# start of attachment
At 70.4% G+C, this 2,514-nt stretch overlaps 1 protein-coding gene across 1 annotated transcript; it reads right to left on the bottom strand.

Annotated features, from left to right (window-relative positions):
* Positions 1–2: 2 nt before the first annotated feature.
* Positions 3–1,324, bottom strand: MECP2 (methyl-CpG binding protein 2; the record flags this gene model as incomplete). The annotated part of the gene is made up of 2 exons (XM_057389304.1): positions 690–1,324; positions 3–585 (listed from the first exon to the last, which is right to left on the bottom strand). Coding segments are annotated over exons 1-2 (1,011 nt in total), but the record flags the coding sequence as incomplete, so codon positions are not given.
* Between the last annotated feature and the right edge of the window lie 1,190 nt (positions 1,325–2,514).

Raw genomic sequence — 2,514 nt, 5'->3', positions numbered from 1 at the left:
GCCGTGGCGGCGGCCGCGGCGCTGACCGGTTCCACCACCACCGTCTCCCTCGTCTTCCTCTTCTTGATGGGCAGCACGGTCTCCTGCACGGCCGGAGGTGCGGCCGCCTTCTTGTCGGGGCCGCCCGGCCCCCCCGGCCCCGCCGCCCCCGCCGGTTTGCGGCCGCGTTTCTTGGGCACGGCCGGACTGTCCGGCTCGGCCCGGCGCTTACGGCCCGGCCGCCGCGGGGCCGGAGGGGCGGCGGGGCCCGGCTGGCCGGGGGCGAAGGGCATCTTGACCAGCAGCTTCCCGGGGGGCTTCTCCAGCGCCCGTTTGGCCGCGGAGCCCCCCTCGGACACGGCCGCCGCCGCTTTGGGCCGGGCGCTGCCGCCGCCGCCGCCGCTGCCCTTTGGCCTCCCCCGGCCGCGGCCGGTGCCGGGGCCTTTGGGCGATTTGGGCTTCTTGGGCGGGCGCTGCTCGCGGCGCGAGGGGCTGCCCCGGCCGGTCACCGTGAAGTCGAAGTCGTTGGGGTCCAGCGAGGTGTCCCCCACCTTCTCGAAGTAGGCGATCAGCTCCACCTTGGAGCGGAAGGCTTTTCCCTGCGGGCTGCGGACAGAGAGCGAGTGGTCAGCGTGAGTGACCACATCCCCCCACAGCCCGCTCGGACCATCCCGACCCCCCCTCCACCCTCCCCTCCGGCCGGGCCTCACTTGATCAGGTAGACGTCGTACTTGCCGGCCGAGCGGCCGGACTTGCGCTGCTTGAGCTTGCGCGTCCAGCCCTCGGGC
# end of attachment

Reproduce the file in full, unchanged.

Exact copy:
At 70.4% G+C, this 2,514-nt stretch overlaps 1 protein-coding gene across 1 annotated transcript; it reads right to left on the bottom strand.

Annotated features, from left to right (window-relative positions):
* Positions 1–2: 2 nt before the first annotated feature.
* Positions 3–1,324, bottom strand: MECP2 (methyl-CpG binding protein 2; the record flags this gene model as incomplete). The annotated part of the gene is made up of 2 exons (XM_057389304.1): positions 690–1,324; positions 3–585 (listed from the first exon to the last, which is right to left on the bottom strand). Coding segments are annotated over exons 1-2 (1,011 nt in total), but the record flags the coding sequence as incomplete, so codon positions are not given.
* Between the last annotated feature and the right edge of the window lie 1,190 nt (positions 1,325–2,514).

Raw genomic sequence — 2,514 nt, 5'->3', positions numbered from 1 at the left:
GCCGTGGCGGCGGCCGCGGCGCTGACCGGTTCCACCACCACCGTCTCCCTCGTCTTCCTCTTCTTGATGGGCAGCACGGTCTCCTGCACGGCCGGAGGTGCGGCCGCCTTCTTGTCGGGGCCGCCCGGCCCCCCCGGCCCCGCCGCCCCCGCCGGTTTGCGGCCGCGTTTCTTGGGCACGGCCGGACTGTCCGGCTCGGCCCGGCGCTTACGGCCCGGCCGCCGCGGGGCCGGAGGGGCGGCGGGGCCCGGCTGGCCGGGGGCGAAGGGCATCTTGACCAGCAGCTTCCCGGGGGGCTTCTCCAGCGCCCGTTTGGCCGCGGAGCCCCCCTCGGACACGGCCGCCGCCGCTTTGGGCCGGGCGCTGCCGCCGCCGCCGCCGCTGCCCTTTGGCCTCCCCCGGCCGCGGCCGGTGCCGGGGCCTTTGGGCGATTTGGGCTTCTTGGGCGGGCGCTGCTCGCGGCGCGAGGGGCTGCCCCGGCCGGTCACCGTGAAGTCGAAGTCGTTGGGGTCCAGCGAGGTGTCCCCCACCTTCTCGAAGTAGGCGATCAGCTCCACCTTGGAGCGGAAGGCTTTTCCCTGCGGGCTGCGGACAGAGAGCGAGTGGTCAGCGTGAGTGACCACATCCCCCCACAGCCCGCTCGGACCATCCCGACCCCCCCTCCACCCTCCCCTCCGGCCGGGCCTCACTTGATCAGGTAGACGTCGTACTTGCCGGCCGAGCGGCCGGACTTGCGCTGCTTGAGCTTGCGCGTCCAGCCCTCGGGC